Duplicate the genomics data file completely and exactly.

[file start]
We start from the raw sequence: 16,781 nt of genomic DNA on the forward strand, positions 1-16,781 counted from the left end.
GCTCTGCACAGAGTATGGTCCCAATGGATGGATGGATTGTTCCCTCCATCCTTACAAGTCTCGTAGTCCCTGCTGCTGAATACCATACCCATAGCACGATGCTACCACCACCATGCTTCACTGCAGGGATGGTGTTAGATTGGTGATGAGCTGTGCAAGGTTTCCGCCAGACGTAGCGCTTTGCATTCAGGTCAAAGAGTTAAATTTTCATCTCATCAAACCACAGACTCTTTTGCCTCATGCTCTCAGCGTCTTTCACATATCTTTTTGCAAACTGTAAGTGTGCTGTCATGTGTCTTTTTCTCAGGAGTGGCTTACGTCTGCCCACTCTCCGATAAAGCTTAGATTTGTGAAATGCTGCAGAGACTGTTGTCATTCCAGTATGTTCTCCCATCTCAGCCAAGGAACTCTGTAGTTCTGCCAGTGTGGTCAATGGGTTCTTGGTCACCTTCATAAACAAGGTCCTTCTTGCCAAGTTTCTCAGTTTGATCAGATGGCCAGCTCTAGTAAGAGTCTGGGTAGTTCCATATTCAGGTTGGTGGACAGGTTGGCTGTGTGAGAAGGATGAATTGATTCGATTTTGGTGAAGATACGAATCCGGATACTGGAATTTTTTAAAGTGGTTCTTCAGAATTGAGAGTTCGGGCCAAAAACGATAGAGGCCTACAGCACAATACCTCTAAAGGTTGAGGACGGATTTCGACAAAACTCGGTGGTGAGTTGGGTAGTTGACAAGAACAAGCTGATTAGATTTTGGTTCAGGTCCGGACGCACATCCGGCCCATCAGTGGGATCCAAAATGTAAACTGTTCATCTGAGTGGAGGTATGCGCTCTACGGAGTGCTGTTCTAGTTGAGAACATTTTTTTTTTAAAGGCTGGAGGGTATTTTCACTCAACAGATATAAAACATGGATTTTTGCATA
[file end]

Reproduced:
We start from the raw sequence: 16,781 nt of genomic DNA on the forward strand, positions 1-16,781 counted from the left end.
GCTCTGCACAGAGTATGGTCCCAATGGATGGATGGATTGTTCCCTCCATCCTTACAAGTCTCGTAGTCCCTGCTGCTGAATACCATACCCATAGCACGATGCTACCACCACCATGCTTCACTGCAGGGATGGTGTTAGATTGGTGATGAGCTGTGCAAGGTTTCCGCCAGACGTAGCGCTTTGCATTCAGGTCAAAGAGTTAAATTTTCATCTCATCAAACCACAGACTCTTTTGCCTCATGCTCTCAGCGTCTTTCACATATCTTTTTGCAAACTGTAAGTGTGCTGTCATGTGTCTTTTTCTCAGGAGTGGCTTACGTCTGCCCACTCTCCGATAAAGCTTAGATTTGTGAAATGCTGCAGAGACTGTTGTCATTCCAGTATGTTCTCCCATCTCAGCCAAGGAACTCTGTAGTTCTGCCAGTGTGGTCAATGGGTTCTTGGTCACCTTCATAAACAAGGTCCTTCTTGCCAAGTTTCTCAGTTTGATCAGATGGCCAGCTCTAGTAAGAGTCTGGGTAGTTCCATATTCAGGTTGGTGGACAGGTTGGCTGTGTGAGAAGGATGAATTGATTCGATTTTGGTGAAGATACGAATCCGGATACTGGAATTTTTTAAAGTGGTTCTTCAGAATTGAGAGTTCGGGCCAAAAACGATAGAGGCCTACAGCACAATACCTCTAAAGGTTGAGGACGGATTTCGACAAAACTCGGTGGTGAGTTGGGTAGTTGACAAGAACAAGCTGATTAGATTTTGGTTCAGGTCCGGACGCACATCCGGCCCATCAGTGGGATCCAAAATGTAAACTGTTCATCTGAGTGGAGGTATGCGCTCTACGGAGTGCTGTTCTAGTTGAGAACATTTTTTTTTTAAAGGCTGGAGGGTATTTTCACTCAACAGATATAAAACATGGATTTTTGCATA